Who remembers back in January of 2018 when state Sen. Scott Wiener, D-San Francisco introduced Senate Bill 827? Mr. Wiener’s bill proposed to reduce local control of land near public transit stations. His reasoning was that the state’s so-called “housing crisis” was getting so out of hand, the state needed to step in and take over wherever a major transit stop was close by. A major transit stop was defined as a place where a person could catch a bus or a train; to be close by meant to be within a half mile radius or less of a stop. Cities, according to the state senator, were being too provincial and allowing the “not-in-my-backyard” crowd to prevent housing from being built. Cities were accused of planning and planning but never actually building.
Wiener’s bill was, of course, opposed by local governments and their biggest lobbying group in the state Capitol, the League of California Cities, aided the most in voicing opposition. By April of 2018, the cities had prevailed and the bill suffered defeat while still in committee. If you thought to yourself when reading the opening question above, “I don’t remember,” the bill’s early defeat is probably why. It only made the press briefly and then dropped out of sight.
Usually when a bill is defeated “in committee” as SB 827 was, it either goes away for good or comes back in parts and pieces as add-ons to other bills. However, Wiener promised in October of 2018 that he would bring his bill back in whole with the start of the 2019 legislative session. Here we are in 2019 and he has done exactly that! Of course, it has a new name, and is now known as Senate Bill 50.
In San Mateo County, residents have probably heard of SB 50 because recently the county Board of Supervisors, at the request of supervisors Don Horsley and David Canepa, scheduled a resolution for their consideration that, if approved, would have given support to Mr. Wiener’s bill. However, at their first meeting in March, with the resolution before them, they took a pass. The resolution was set aside as Supervisor Horsley opined about needing to first meet with some of the “stakeholders” in the cities he represents. Mr. Horsley represents District 3 which includes the cities of Atherton, Half Moon Bay, Pacifica, Portola Valley, San Carlos and Woodside. His district also includes parts of Belmont and Menlo Park. While Portola Valley and Woodside may not have any “stakeholder” concerns with SB 50, the rest of the cities in his district definitely would. The same could be said of all the cities in Mr. Canepa’s district which include Daly City, Colma, Brisbane, parts of San Bruno and South San Francisco.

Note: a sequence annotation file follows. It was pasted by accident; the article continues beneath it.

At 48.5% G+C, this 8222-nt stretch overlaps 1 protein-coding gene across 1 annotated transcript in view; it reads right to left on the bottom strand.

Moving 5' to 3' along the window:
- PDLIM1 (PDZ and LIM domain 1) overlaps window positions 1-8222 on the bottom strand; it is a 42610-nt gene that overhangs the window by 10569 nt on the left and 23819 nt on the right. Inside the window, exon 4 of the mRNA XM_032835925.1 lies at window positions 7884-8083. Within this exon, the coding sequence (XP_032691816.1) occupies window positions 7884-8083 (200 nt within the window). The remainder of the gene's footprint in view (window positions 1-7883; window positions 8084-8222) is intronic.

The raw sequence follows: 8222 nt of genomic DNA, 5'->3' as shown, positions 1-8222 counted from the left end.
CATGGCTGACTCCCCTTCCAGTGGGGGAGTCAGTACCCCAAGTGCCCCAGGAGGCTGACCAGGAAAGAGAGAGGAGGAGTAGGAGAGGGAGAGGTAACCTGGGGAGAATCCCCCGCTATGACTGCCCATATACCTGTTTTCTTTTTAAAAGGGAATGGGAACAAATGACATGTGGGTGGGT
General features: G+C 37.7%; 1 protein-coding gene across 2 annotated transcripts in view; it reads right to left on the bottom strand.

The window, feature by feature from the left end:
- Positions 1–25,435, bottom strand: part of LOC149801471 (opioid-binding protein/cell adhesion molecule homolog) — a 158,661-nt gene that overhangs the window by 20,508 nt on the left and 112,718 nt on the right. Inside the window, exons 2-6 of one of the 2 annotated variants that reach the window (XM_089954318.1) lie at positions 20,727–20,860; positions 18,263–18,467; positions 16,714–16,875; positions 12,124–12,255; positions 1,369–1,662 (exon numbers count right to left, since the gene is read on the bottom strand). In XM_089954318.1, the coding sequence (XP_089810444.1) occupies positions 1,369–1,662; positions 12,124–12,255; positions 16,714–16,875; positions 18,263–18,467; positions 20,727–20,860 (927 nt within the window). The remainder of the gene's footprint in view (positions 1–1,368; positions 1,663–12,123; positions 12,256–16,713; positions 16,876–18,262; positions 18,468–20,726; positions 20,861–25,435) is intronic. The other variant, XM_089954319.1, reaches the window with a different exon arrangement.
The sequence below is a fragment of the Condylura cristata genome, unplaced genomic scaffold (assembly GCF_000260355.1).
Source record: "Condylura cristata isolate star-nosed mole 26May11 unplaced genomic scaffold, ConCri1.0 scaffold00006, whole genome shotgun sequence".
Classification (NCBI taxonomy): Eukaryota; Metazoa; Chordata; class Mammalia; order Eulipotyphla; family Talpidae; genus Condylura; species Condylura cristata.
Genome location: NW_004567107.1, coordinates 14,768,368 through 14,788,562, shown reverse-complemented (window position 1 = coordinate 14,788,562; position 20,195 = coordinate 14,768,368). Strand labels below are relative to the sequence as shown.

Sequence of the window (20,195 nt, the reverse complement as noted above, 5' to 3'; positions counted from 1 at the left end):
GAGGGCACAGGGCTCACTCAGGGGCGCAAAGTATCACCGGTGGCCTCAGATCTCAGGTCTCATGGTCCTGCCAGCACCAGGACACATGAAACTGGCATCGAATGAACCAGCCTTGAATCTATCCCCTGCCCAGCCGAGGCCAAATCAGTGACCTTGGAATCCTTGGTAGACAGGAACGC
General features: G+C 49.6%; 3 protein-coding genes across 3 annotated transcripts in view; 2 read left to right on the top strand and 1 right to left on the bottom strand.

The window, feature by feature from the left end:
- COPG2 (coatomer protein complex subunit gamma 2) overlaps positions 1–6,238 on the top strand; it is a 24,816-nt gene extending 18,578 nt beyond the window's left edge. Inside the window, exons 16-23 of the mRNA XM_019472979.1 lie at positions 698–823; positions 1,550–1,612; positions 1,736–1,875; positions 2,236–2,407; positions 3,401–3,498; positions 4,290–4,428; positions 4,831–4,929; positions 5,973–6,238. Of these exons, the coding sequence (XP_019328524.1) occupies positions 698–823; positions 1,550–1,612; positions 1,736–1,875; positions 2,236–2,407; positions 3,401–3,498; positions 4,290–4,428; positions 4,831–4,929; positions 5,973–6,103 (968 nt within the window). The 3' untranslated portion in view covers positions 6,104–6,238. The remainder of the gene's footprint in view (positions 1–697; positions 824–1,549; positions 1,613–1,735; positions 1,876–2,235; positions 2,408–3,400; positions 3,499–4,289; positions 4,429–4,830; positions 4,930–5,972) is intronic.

At issue when one considers the rub of SB 50 is the density of a building that could be built right next to a residential neighborhood with single-family homes. If the waivers offered in SB 50 were to be all taken advantage of by a developer, four- to five-story structures with less than adequate parking could show up where unsuspecting homeowners would least expect it: right next door to their homes! Is this how thousands of homeowners in the cities of San Mateo County wish to have their neighborhoods treated if they happen to be near the Caltrain-El Camino Real corridor or even those on the coast living near Highway 1?
When I hear people talking about all the building that has already happened along the Caltrain-El Camino Real corridor, what I hear are voices of concern. They are concerned about the character of their city being changed too quickly, the El Camino Real becoming canyon like, parking spilling into their neighborhoods and the amount of traffic becoming an issue from 7 a.m. to 7 p.m.
As cited above, Supervisor Horsley said he wished to speak with the “stakeholders” in the cities he represents before taking any action in support of SB 50. He has his work cut out for him! I would suggest that the “stakeholders” are all the individual homeowners who live within a half mile of either side of the Caltrain-El Camino Real corridor and all those who live near Highway 1 on the coast. To borrow two phrases from Wiener’s legislation, those corridors are “transit rich” and are in a “job-rich area.” Not to dismiss the other supervisors, it is all five who need to be talking to the true “stakeholders.” I certainly hope they do so and with the same gusto they gave in canvassing those neighborhoods when they campaigned for election. If they were to do so and then report back what they heard to Mr. Wiener, perhaps he would understand that city planning is best left to cities.
A former member of the San Carlos City Council and mayor, Matt Grocott has been involved in political policy on the Peninsula for 17 years. He can be reached by email at firstname.lastname@example.org.